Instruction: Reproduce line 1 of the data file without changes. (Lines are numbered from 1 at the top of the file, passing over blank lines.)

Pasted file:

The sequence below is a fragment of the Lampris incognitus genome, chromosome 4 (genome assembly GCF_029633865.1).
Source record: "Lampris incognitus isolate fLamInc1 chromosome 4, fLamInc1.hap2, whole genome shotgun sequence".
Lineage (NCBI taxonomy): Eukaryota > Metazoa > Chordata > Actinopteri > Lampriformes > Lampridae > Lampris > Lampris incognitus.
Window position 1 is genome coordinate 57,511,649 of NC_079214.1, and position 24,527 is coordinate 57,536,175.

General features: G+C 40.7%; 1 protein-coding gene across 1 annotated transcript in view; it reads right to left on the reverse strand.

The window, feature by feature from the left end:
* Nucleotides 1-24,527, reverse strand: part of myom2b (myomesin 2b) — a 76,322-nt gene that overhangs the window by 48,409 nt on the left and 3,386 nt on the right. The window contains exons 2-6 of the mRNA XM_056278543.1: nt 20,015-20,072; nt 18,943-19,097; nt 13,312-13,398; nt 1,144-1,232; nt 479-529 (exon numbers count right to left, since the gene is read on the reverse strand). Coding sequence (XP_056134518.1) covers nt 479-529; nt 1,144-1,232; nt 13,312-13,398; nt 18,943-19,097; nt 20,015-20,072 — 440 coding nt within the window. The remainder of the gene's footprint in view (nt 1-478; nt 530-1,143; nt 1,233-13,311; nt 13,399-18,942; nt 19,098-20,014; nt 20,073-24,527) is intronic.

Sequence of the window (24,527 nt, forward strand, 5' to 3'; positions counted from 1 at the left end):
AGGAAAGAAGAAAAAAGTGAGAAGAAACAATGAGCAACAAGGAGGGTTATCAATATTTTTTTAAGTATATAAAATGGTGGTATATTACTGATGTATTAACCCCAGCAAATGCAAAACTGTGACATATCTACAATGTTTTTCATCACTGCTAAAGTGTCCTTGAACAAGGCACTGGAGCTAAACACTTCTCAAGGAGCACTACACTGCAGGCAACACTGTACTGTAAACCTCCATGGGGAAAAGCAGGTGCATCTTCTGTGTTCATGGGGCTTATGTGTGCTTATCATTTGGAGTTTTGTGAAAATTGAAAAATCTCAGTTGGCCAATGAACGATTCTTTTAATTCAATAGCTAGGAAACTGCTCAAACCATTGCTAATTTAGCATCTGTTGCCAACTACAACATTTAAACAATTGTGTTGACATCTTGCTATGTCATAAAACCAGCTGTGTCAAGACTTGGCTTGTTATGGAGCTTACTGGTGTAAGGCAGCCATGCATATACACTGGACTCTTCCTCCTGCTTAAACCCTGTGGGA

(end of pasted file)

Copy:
The sequence below is a fragment of the Lampris incognitus genome, chromosome 4 (genome assembly GCF_029633865.1).